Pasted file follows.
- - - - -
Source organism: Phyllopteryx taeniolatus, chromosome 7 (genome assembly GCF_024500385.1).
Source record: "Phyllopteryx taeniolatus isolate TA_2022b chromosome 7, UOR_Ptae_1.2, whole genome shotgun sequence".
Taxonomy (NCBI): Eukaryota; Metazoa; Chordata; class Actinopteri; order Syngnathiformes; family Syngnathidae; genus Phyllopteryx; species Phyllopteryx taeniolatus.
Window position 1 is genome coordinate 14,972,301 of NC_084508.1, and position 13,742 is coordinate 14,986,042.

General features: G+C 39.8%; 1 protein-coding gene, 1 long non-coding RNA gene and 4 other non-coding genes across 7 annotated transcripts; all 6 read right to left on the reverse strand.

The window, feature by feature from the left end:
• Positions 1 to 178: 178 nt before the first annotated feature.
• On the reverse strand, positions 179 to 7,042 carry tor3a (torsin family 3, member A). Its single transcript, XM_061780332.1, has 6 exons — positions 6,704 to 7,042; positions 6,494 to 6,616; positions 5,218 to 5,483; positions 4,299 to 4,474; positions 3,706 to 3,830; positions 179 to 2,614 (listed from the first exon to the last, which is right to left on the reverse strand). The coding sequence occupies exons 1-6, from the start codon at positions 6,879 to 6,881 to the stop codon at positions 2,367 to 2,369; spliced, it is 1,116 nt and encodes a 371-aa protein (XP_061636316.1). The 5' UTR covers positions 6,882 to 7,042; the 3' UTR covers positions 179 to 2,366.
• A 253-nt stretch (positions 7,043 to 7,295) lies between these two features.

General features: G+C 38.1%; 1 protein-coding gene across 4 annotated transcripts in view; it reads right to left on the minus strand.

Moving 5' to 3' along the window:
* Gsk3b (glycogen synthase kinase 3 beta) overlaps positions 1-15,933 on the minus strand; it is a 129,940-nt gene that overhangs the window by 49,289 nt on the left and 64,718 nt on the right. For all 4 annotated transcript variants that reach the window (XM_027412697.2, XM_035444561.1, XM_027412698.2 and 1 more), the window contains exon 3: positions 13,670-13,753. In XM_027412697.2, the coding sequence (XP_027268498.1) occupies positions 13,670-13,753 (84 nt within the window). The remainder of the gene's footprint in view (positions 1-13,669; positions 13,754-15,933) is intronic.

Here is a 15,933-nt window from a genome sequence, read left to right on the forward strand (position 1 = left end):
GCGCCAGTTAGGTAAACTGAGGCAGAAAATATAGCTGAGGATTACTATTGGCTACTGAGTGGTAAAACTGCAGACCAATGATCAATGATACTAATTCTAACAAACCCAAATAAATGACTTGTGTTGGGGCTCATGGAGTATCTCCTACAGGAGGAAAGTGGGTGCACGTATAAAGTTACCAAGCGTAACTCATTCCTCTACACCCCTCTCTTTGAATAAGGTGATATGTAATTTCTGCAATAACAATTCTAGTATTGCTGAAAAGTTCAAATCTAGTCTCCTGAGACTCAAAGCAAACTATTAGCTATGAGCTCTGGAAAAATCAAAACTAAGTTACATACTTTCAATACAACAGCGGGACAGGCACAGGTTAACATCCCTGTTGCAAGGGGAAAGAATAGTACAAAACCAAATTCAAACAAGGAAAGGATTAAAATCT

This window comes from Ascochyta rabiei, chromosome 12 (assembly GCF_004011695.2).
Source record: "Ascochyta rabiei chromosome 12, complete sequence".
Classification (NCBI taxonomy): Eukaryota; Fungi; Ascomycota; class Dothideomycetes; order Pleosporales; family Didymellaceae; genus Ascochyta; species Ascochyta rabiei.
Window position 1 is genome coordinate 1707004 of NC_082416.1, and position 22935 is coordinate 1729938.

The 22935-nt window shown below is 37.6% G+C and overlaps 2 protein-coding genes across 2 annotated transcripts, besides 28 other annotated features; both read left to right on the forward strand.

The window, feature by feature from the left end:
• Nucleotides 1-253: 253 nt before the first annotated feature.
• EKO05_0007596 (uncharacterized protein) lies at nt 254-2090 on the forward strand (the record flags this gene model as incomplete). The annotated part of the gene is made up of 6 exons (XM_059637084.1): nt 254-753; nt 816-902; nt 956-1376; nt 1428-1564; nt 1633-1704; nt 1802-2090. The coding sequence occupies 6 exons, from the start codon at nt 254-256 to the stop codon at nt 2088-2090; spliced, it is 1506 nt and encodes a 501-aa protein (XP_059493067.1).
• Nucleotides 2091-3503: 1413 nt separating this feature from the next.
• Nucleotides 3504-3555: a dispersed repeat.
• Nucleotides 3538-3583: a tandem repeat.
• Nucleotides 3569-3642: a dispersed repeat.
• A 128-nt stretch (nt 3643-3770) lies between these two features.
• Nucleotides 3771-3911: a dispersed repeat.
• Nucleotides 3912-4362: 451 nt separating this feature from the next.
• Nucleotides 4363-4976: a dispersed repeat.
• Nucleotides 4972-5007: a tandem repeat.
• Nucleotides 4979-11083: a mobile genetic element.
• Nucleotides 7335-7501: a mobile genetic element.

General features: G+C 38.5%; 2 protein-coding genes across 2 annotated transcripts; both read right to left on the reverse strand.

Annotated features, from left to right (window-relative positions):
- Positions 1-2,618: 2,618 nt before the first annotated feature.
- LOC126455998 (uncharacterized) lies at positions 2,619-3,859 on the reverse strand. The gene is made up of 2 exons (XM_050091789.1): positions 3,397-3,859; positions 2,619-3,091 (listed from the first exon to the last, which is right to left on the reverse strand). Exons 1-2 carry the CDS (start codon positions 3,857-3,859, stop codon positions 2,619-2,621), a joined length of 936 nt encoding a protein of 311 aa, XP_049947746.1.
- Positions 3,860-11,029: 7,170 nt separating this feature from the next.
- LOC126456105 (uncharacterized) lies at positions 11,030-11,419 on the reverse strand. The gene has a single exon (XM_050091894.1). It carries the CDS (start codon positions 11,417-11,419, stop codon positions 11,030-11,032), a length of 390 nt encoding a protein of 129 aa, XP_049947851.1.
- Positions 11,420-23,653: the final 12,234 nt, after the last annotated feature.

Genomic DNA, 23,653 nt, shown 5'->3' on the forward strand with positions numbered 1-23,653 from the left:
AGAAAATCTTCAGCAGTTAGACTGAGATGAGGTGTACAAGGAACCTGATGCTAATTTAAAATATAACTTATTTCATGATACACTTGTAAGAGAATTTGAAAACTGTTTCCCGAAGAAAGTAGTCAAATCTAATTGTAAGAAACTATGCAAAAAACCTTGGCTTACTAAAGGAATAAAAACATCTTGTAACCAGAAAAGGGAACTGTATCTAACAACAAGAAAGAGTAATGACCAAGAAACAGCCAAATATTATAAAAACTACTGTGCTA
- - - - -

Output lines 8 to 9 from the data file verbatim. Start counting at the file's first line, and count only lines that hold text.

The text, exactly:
• On the reverse strand, positions 179 to 7,042 carry tor3a (torsin family 3, member A). Its single transcript, XM_061780332.1, has 6 exons — positions 6,704 to 7,042; positions 6,494 to 6,616; positions 5,218 to 5,483; positions 4,299 to 4,474; positions 3,706 to 3,830; positions 179 to 2,614 (listed from the first exon to the last, which is right to left on the reverse strand). The coding sequence occupies exons 1-6, from the start codon at positions 6,879 to 6,881 to the stop codon at positions 2,367 to 2,369; spliced, it is 1,116 nt and encodes a 371-aa protein (XP_061636316.1). The 5' UTR covers positions 6,882 to 7,042; the 3' UTR covers positions 179 to 2,366.
• A 253-nt stretch (positions 7,043 to 7,295) lies between these two features.